Chicago let their two men in the middle, Gasol and Joakim Noah, walk via free agency. Later pulling off a multitude of trades, with the most glaring being a swap of Derrick Rose and Justin Holiday to New York for Robin Lopez, Jerian Grant, and Jose Calderon. The Bulls then traded Calderon and two of their second round picks to the Lakers for the rights to their second round pick in 2011, Ater Majok (who?), and just before the start of the 2016 season, exchanged their former first round pick Tony Snell to Milwaukee for former Rookie of the Year, Michael Carter-Williams III. Oh, and let’s not forget the signings that were meant to fill seats at the United Center, ahem, I mean, to make the Bulls a better team; Dwyane Wade and Rajon Rondo. An eventful, and yet still unsatisfying, offseason to say the least.

How has it played out so far?

At the All-Star break, my beloved Bulls have been the mantra of inconsistency with a 28-29 record. They’ve been good enough on nights to beat teams like the Cavaliers, Celtics, and Raptors, but have been bad enough to lose to teams like the Mavericks, Lakers, and Nuggets. And because they reside in the all-too-generous Eastern Conference, they may be gifted a playoff birth in April, currently sitting as the seventh seed (only a game back from the sixth).

Even with the Bulls currently sitting on the bus ride to the post-season, trade talks have again emerged as the talk of the town. The most notable rumor to hit the twitter feeds has been the Boston Celtics’ interest in Bulls’ star Jimmy Butler. Though they are only rumors, it is said that in order for the C’s to snag Jimmy from Chicago, they would need to include one (or both) of their first round picks they own from the Brooklyn Nets in the next two years, both projected to be top-3 picks. And quite frankly, the Bulls would be foolish to push this trade aside as they did with Pau Gasol. Trade Jimmy Butler now while you have the chance. Here’s why:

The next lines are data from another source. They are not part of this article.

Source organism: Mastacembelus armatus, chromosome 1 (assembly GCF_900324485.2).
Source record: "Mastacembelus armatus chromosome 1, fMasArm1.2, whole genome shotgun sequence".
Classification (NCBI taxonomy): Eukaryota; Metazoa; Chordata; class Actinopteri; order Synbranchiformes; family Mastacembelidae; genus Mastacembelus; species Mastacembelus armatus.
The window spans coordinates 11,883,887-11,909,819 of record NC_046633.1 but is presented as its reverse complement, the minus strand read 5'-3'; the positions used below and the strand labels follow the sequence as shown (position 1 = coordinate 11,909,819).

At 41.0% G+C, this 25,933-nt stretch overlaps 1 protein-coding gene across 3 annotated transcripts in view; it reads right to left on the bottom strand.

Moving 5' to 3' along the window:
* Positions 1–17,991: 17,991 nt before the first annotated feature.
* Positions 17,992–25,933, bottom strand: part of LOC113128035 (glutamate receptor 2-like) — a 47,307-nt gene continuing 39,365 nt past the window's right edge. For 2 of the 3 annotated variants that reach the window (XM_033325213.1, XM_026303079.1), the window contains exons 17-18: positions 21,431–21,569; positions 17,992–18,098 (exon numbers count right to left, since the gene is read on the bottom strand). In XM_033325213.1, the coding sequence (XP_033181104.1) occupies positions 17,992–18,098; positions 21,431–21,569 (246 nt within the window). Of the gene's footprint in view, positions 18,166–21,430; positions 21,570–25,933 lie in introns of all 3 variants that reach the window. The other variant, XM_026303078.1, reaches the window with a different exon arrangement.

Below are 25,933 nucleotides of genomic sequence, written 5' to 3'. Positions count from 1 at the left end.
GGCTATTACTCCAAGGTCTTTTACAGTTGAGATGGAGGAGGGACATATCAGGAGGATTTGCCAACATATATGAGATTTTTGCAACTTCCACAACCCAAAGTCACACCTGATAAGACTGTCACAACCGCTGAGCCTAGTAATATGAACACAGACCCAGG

The Chicago Bulls are stuck in what I like to call (cue the creepy, horror voice over) “basketball-hell.”

They’re a team with only one star in Butler, and even then a lot of people still question whether or not he could be the center piece of a championship team, and a head coach who seems to be a deer-in-headlights with three years still left on his contract. They’re a team that is good enough to make the playoffs, but not good enough to get past the King of the East, LeBron James, and into the Finals. And if they make it to the playoffs, it will grant them only mid-late first round draft picks that almost always end up as role-pieces to come off the bench. They’re a team that has tried to bring in young talent (or talent in their prime) via free agency but have only landed players in the tail-end of their careers wanting big money. They’re a leaderless team without direction. There isn’t a more perfect time for the Bulls to blow the whole thing apart and rebuild.

One of the many blessings the NBA has to offer is that rebuilding a team doesn’t have to be an elongated process. Sure, the Lakers and Sixers are examples of rebuilds that have lasted longer than the fans would like. And though they it may not show in the win column, they both are teams that have young, athletic pieces to build around. It’d be hard to find any in a Bulls uniform not named Jimmy Butler. The Bulls need a franchise changer. A dynamic force. The only way to achieve such a player is top-3 pick. And the only way to a top-3 pick, is if Jerry Reinsdorf tosses the idea that mediocrity is okay out the window, and forces this underwhelming Bulls front-office to make a gigantic splash before the deadline. Before it’s too late.

Follow me and the rest of my sports thoughts at @Eli_PerSources